(8) Notification(Temporary shutdown) (8) Notification(Temporary shutdown)
---------------------------> --------------------------->
===== TCP Session failure ===== ===== TCP Session failure =====
: :
: :
: :
===== TCP Session restored ===== ===== TCP Session restored =====
(9) LDP Init(n/a,n/a,24) (9) LDP Init(n/a,n/a,24)
---------------------------> --------------------------->
skipping to change at page 47, line 30 skipping to change at page 46, line 30
(8) The session is gracefully shut down. (8) The session is gracefully shut down.
(9) The session recovers and the peers exchange the sequence numbers (9) The session recovers and the peers exchange the sequence numbers
of the last secured checkpoints. of the last secured checkpoints.
(10) P1 starts a new label distribution request. (10) P1 starts a new label distribution request.
(11) P1 continues processing a previously received label distribution (11) P1 continues processing a previously received label distribution
request. request.
9. Security Considerations 10. Security Considerations
The LDP FT enhancements inherit similar security The LDP FT enhancements inherit similar security
considerations to those discussed in [RFC3212] and considerations to those discussed in [RFC3036].
[RFC3036].
The LDP FT enhancements allow the re-establishment of a The LDP FT enhancements allow the re-establishment of a
TCP connection between LDP peers without a full re- TCP connection between LDP peers without a full re-
exchange of the attributes of established labels, which exchange of the attributes of established labels, which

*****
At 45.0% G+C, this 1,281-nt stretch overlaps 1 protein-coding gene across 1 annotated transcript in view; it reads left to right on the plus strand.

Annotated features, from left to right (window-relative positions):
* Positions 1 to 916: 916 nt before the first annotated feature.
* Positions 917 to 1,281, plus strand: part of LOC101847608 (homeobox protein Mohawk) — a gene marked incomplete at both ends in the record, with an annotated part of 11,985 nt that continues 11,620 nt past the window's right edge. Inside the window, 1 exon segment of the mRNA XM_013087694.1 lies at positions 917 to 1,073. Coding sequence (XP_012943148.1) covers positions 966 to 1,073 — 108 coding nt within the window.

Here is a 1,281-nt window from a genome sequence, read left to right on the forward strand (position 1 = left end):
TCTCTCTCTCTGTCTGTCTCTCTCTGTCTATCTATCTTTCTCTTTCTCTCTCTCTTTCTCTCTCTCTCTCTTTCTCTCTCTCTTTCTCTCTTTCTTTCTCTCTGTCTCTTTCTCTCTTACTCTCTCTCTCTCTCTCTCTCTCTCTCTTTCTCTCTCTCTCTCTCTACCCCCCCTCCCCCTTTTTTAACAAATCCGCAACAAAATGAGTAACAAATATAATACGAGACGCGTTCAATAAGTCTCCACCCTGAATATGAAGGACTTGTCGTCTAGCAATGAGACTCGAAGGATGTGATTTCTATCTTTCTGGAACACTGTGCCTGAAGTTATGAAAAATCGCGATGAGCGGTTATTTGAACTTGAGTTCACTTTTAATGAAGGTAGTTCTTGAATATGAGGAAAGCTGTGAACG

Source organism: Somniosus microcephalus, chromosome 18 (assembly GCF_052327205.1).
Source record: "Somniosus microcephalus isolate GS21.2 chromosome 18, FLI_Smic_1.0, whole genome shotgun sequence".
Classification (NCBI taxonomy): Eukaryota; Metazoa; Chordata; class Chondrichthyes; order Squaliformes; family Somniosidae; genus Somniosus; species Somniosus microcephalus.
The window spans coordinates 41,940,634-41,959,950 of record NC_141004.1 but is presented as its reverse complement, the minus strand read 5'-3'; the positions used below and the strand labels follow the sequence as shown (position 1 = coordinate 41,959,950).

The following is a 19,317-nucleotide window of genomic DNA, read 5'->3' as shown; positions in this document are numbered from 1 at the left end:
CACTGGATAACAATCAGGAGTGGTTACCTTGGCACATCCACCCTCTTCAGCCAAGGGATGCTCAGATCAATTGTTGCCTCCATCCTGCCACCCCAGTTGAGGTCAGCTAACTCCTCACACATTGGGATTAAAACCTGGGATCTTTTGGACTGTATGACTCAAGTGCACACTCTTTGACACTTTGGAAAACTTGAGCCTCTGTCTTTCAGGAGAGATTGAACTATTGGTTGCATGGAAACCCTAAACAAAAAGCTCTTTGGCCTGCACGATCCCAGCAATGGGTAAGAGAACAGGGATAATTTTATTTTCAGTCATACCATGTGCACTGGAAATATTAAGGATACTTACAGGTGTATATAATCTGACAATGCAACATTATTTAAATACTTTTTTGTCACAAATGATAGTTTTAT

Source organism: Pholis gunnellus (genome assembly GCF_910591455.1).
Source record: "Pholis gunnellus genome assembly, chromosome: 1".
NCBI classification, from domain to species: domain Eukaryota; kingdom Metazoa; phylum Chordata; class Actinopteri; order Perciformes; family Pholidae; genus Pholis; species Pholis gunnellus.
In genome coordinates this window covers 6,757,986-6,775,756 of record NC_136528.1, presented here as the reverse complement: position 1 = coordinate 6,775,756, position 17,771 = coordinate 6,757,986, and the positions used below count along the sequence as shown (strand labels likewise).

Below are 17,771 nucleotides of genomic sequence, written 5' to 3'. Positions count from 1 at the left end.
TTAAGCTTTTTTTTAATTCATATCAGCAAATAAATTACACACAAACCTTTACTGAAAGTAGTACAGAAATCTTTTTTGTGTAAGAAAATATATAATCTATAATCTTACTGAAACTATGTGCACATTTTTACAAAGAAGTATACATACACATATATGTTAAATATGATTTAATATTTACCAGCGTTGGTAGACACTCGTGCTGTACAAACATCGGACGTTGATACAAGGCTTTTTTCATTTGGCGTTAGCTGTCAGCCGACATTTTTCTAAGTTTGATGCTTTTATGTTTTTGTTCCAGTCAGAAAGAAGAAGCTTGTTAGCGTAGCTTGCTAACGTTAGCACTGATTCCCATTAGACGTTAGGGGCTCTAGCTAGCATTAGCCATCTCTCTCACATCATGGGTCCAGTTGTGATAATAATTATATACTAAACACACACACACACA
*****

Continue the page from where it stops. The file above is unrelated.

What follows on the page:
renders LSRs that implement the extensions specified in renders LSRs that implement the extensions specified in
this draft vulnerable to additional denial-of-service this draft vulnerable to additional denial-of-service
attacks as follows: attacks as follows:
- An intruder may impersonate an LDP peer in order to force - An intruder may impersonate an LDP peer in order to force
a failure and reconnection of the TCP connection, but where a failure and reconnection of the TCP connection, but where
skipping to change at page 48, line 11 skipping to change at page 47, line 7
- An intruder could intercept the traffic between LDP peers - An intruder could intercept the traffic between LDP peers
and override the setting of the FT Label Flag to be set to 0 and override the setting of the FT Label Flag to be set to 0
for all labels. for all labels.
All of these attacks may be countered by use of an All of these attacks may be countered by use of an
authentication scheme between LDP peers, such as the MD5- authentication scheme between LDP peers, such as the MD5-
based scheme outlined in [RFC3036]. based scheme outlined in [RFC3036].
Alternative authentication schemes for LDP peers are Alternative authentication schemes for LDP peers are
outside the scope of this draft, but could be deployed to outside the scope of this draft, but could be deployed to